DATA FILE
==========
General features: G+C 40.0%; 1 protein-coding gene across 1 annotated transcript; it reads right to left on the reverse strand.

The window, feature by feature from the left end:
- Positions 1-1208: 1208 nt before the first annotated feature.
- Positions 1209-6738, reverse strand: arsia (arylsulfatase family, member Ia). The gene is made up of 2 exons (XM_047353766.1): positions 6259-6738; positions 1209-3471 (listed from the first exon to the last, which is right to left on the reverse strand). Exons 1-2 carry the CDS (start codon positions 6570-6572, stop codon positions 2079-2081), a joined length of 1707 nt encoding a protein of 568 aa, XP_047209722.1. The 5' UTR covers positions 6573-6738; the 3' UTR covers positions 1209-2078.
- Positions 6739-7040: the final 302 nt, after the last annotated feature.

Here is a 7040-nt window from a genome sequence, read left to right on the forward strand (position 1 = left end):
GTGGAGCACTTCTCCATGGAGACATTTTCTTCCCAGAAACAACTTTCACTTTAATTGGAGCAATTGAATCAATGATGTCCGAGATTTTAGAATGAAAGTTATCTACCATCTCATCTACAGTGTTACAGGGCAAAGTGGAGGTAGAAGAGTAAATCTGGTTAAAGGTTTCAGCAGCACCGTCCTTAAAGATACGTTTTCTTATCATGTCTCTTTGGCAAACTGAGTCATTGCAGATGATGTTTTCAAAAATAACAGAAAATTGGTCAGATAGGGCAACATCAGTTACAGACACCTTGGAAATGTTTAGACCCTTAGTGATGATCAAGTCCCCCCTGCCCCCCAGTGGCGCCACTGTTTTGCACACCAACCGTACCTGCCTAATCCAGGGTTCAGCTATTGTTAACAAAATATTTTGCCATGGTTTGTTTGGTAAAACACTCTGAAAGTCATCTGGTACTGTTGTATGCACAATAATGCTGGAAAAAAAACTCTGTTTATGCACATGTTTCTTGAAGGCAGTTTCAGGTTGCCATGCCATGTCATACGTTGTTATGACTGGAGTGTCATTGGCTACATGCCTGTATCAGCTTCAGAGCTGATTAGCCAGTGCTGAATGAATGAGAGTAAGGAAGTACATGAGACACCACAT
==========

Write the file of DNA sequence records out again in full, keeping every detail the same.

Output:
General features: G+C 40.0%; 1 protein-coding gene across 1 annotated transcript; it reads right to left on the reverse strand.

The window, feature by feature from the left end:
- Positions 1-1208: 1208 nt before the first annotated feature.
- Positions 1209-6738, reverse strand: arsia (arylsulfatase family, member Ia). The gene is made up of 2 exons (XM_047353766.1): positions 6259-6738; positions 1209-3471 (listed from the first exon to the last, which is right to left on the reverse strand). Exons 1-2 carry the CDS (start codon positions 6570-6572, stop codon positions 2079-2081), a joined length of 1707 nt encoding a protein of 568 aa, XP_047209722.1. The 5' UTR covers positions 6573-6738; the 3' UTR covers positions 1209-2078.
- Positions 6739-7040: the final 302 nt, after the last annotated feature.

Here is a 7040-nt window from a genome sequence, read left to right on the forward strand (position 1 = left end):
GTGGAGCACTTCTCCATGGAGACATTTTCTTCCCAGAAACAACTTTCACTTTAATTGGAGCAATTGAATCAATGATGTCCGAGATTTTAGAATGAAAGTTATCTACCATCTCATCTACAGTGTTACAGGGCAAAGTGGAGGTAGAAGAGTAAATCTGGTTAAAGGTTTCAGCAGCACCGTCCTTAAAGATACGTTTTCTTATCATGTCTCTTTGGCAAACTGAGTCATTGCAGATGATGTTTTCAAAAATAACAGAAAATTGGTCAGATAGGGCAACATCAGTTACAGACACCTTGGAAATGTTTAGACCCTTAGTGATGATCAAGTCCCCCCTGCCCCCCAGTGGCGCCACTGTTTTGCACACCAACCGTACCTGCCTAATCCAGGGTTCAGCTATTGTTAACAAAATATTTTGCCATGGTTTGTTTGGTAAAACACTCTGAAAGTCATCTGGTACTGTTGTATGCACAATAATGCTGGAAAAAAAACTCTGTTTATGCACATGTTTCTTGAAGGCAGTTTCAGGTTGCCATGCCATGTCATACGTTGTTATGACTGGAGTGTCATTGGCTACATGCCTGTATCAGCTTCAGAGCTGATTAGCCAGTGCTGAATGAATGAGAGTAAGGAAGTACATGAGACACCACAT